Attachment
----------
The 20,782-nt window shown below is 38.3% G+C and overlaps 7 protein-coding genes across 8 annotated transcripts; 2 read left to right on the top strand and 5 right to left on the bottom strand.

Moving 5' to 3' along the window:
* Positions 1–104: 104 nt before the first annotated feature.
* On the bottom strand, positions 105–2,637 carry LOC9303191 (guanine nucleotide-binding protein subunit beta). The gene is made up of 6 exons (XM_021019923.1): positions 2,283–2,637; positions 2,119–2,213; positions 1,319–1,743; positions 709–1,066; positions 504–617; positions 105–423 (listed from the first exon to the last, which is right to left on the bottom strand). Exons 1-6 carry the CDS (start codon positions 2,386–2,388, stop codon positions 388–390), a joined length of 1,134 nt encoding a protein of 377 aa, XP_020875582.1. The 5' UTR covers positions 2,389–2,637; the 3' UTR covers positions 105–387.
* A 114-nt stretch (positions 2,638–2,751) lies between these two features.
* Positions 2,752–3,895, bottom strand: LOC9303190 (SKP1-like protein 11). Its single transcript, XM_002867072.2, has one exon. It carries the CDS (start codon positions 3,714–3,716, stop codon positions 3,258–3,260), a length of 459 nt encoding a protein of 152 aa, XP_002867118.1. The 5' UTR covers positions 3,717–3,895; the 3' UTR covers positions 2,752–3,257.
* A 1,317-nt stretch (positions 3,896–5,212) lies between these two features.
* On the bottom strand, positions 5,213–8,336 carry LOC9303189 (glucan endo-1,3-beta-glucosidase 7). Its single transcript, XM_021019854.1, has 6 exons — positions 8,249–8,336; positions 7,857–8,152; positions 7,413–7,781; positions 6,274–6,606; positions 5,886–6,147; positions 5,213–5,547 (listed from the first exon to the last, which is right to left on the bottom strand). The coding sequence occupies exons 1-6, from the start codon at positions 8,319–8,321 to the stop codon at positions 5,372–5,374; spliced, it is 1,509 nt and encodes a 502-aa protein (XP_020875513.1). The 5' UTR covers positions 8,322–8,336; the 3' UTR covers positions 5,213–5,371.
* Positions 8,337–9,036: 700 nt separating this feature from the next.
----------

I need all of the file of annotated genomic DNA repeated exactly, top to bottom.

The 20,782-nt window shown below is 38.3% G+C and overlaps 7 protein-coding genes across 8 annotated transcripts; 2 read left to right on the top strand and 5 right to left on the bottom strand.

Moving 5' to 3' along the window:
* Positions 1–104: 104 nt before the first annotated feature.
* On the bottom strand, positions 105–2,637 carry LOC9303191 (guanine nucleotide-binding protein subunit beta). The gene is made up of 6 exons (XM_021019923.1): positions 2,283–2,637; positions 2,119–2,213; positions 1,319–1,743; positions 709–1,066; positions 504–617; positions 105–423 (listed from the first exon to the last, which is right to left on the bottom strand). Exons 1-6 carry the CDS (start codon positions 2,386–2,388, stop codon positions 388–390), a joined length of 1,134 nt encoding a protein of 377 aa, XP_020875582.1. The 5' UTR covers positions 2,389–2,637; the 3' UTR covers positions 105–387.
* A 114-nt stretch (positions 2,638–2,751) lies between these two features.
* Positions 2,752–3,895, bottom strand: LOC9303190 (SKP1-like protein 11). Its single transcript, XM_002867072.2, has one exon. It carries the CDS (start codon positions 3,714–3,716, stop codon positions 3,258–3,260), a length of 459 nt encoding a protein of 152 aa, XP_002867118.1. The 5' UTR covers positions 3,717–3,895; the 3' UTR covers positions 2,752–3,257.
* A 1,317-nt stretch (positions 3,896–5,212) lies between these two features.
* On the bottom strand, positions 5,213–8,336 carry LOC9303189 (glucan endo-1,3-beta-glucosidase 7). Its single transcript, XM_021019854.1, has 6 exons — positions 8,249–8,336; positions 7,857–8,152; positions 7,413–7,781; positions 6,274–6,606; positions 5,886–6,147; positions 5,213–5,547 (listed from the first exon to the last, which is right to left on the bottom strand). The coding sequence occupies exons 1-6, from the start codon at positions 8,319–8,321 to the stop codon at positions 5,372–5,374; spliced, it is 1,509 nt and encodes a 502-aa protein (XP_020875513.1). The 5' UTR covers positions 8,322–8,336; the 3' UTR covers positions 5,213–5,371.
* Positions 8,337–9,036: 700 nt separating this feature from the next.